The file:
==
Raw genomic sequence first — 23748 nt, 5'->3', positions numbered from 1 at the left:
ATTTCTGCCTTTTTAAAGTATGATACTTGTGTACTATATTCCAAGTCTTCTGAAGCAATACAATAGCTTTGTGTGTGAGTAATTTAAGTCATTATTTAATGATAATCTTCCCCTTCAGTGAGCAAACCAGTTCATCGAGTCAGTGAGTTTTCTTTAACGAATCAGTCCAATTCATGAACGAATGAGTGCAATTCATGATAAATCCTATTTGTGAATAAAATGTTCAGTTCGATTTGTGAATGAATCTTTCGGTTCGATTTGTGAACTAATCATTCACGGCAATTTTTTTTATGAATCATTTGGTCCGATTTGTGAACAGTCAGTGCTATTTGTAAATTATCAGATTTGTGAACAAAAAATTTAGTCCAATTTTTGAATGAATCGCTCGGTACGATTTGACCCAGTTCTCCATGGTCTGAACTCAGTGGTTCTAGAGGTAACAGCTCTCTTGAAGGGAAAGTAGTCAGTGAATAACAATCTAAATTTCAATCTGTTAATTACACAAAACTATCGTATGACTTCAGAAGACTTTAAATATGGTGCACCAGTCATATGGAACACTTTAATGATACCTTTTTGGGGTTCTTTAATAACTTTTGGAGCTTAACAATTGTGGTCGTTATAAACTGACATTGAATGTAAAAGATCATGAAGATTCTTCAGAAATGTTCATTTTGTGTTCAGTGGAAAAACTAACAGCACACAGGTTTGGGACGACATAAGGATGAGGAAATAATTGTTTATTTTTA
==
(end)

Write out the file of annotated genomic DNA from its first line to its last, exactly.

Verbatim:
Raw genomic sequence first — 23748 nt, 5'->3', positions numbered from 1 at the left:
ATTTCTGCCTTTTTAAAGTATGATACTTGTGTACTATATTCCAAGTCTTCTGAAGCAATACAATAGCTTTGTGTGTGAGTAATTTAAGTCATTATTTAATGATAATCTTCCCCTTCAGTGAGCAAACCAGTTCATCGAGTCAGTGAGTTTTCTTTAACGAATCAGTCCAATTCATGAACGAATGAGTGCAATTCATGATAAATCCTATTTGTGAATAAAATGTTCAGTTCGATTTGTGAATGAATCTTTCGGTTCGATTTGTGAACTAATCATTCACGGCAATTTTTTTTATGAATCATTTGGTCCGATTTGTGAACAGTCAGTGCTATTTGTAAATTATCAGATTTGTGAACAAAAAATTTAGTCCAATTTTTGAATGAATCGCTCGGTACGATTTGACCCAGTTCTCCATGGTCTGAACTCAGTGGTTCTAGAGGTAACAGCTCTCTTGAAGGGAAAGTAGTCAGTGAATAACAATCTAAATTTCAATCTGTTAATTACACAAAACTATCGTATGACTTCAGAAGACTTTAAATATGGTGCACCAGTCATATGGAACACTTTAATGATACCTTTTTGGGGTTCTTTAATAACTTTTGGAGCTTAACAATTGTGGTCGTTATAAACTGACATTGAATGTAAAAGATCATGAAGATTCTTCAGAAATGTTCATTTTGTGTTCAGTGGAAAAACTAACAGCACACAGGTTTGGGACGACATAAGGATGAGGAAATAATTGTTTATTTTTA